Sigmund Freud once wrote an essay concerning "the narcissism of the minor differences." He pointed out that the most vicious and irreconcilable quarrels often arise between peoples who are to most outward appearances nearly identical. In Sri Lanka the distinction between Tamils and Sinhalese is barely noticeable to the visitor. But the Sinhalese can tell the difference, and the indigenous Tamils know as well the difference between themselves and the Tamils later imported from South India by the British to pick the tea. It is precisely the intimacy and inwardness of the partition impulse that makes it so tempting to demagogues and opportunists. The 1921 partition of Ireland was not just a division of the island but a division of the northeastern province of Ulster. Historically this province contained nine counties. But only four—Antrim, Armagh, Derry, and Down—had anything like a stable Protestant majority. Three others—Monaghan, Cavan, and Donegal—were overwhelmingly Catholic. The line of pro-British partition attempted to annex the maximum amount of territory with the minimum number of Catholic and nationalist voters. Two largely Catholic counties, Fermanagh and Tyrone, petitioned to be excluded from the "Unionist" project. But a mere four counties were thought to be incompatible with a separate state; so the partition of Ireland, into twenty-six counties versus six, was also the fracturing of Ulster.

In a similar manner, the partition of India involved the subdivision of the ancient territories of Punjab and Bengal. The peoples here spoke the same language, shared the same ancestry, and had long inhabited the same territory. But they were abruptly forced to choose between one side of a frontier and the other, on the basis of religion alone. And then, with this durable scar of division fully established between them, they could fall to quarreling further about religion among themselves. The infinite and punishing consequences of this can be seen to the present day, through the secession of Bangladesh, the Sunni-Shia fratricide in Pakistan, the intra-Pashtun rivalry, and the sinister and dangerous recent attempt to define India (which still has more Muslims on its soil than Pakistan does) as a Hindu state. To say nothing of Kashmir. This "solution," with its enormous military wastage and potentially catastrophic nuclear potential, must count as one of the great moral and political failures in recent human history. One of Paul Scott's most admirable minor characters is Lady Ethel Manners, the widow of a former British governor, who exclaims about the "midnight" of 1947,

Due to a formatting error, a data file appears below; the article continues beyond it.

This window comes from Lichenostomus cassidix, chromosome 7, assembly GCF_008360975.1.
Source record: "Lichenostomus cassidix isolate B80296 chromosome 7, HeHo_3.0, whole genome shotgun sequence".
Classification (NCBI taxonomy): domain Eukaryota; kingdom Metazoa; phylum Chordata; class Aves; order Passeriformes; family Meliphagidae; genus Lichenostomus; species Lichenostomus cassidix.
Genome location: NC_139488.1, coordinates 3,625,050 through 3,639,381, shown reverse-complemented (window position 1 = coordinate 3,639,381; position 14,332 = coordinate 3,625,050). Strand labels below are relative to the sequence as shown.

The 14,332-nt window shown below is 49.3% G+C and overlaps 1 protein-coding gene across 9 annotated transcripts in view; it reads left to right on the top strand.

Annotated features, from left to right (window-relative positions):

The creation of Pakistan is our crowning failure. I can't bear it ... Our only justification for two hundred years of power was unification. But we've divided one composite nation into two and everyone at home goes round saying what a swell the new Viceroy is for getting it sorted out so quickly.

The year 1947 was obviously an unpropitious one for laying down your "confessional state" or "post-colonial partition" vintage. The Arabs of Palestine, who gave place to a half-promised British-sponsored state for Jews at the same time, are now subdivided into Israeli Arabs, West Bankers, Gazans, Jerusalemites, Jordanians, and the wider Palestinian-refugee diaspora. If at any moment a settlement looks possible between any one of these factions and the Israelis, the claims of another, more afflicted faction promptly arise to neutralize or negate the process. Anton Shammas and David Grossman have both written lucidly, from Arab-Israeli and Jewish-Israeli perspectives respectively, about this balkanization of a society that was fissile enough to begin with. And perhaps that splintering is why Osama bin Laden's fantasy of a restored caliphate—an undivided Muslim empire, organic and hierarchic and centralized—now exerts its appeal (as did the Nasserite and later the Baath Party dream of a single Arab nation in which the old borders would be subsumed by one glorious whole).

In the preface to his 1904 play John Bull's Other Island, George Bernard Shaw made highly vivid use of the metaphor of fracture or amputation.

A healthy nation is as unconscious of its nationality as a healthy man of his bones. But if you break a nation's nationality it will think of nothing else but getting it set again. It will listen to no reformer, to no philosopher, to no preacher, until the demand of the Nationalist is granted. It will attend to no business, however vital, except the business of unification and liberation.

This, mark you, was seventeen years before the issue of Irish "liberation" was forcibly counterposed to that of "unification." "Unionist," in British terminology, means someone who favors the "union" of the Six Counties of Northern Ireland with the United Kingdom—in other words, someone who favors the disunion of Ireland. Among Greeks the word "unionist" is rendered as "enotist" —someone who supports enosis, or union, between Greece and John Bull's other European colony, Cyprus. (This is why the Ulster Unionists in Parliament today are among the staunchest supporters of the ultra-nationalist Rauf Denktash's breakaway Turkish colony on the island.) And Shaw might have done well to add that preachers can indeed get attention for their views, while the national question is being debated, as long as they take decided and fervent nationalist positions. Even he would have been startled, if he visited any of these territories today, to find how right he was—and how people discuss their injuries as if they had been inflicted yesterday.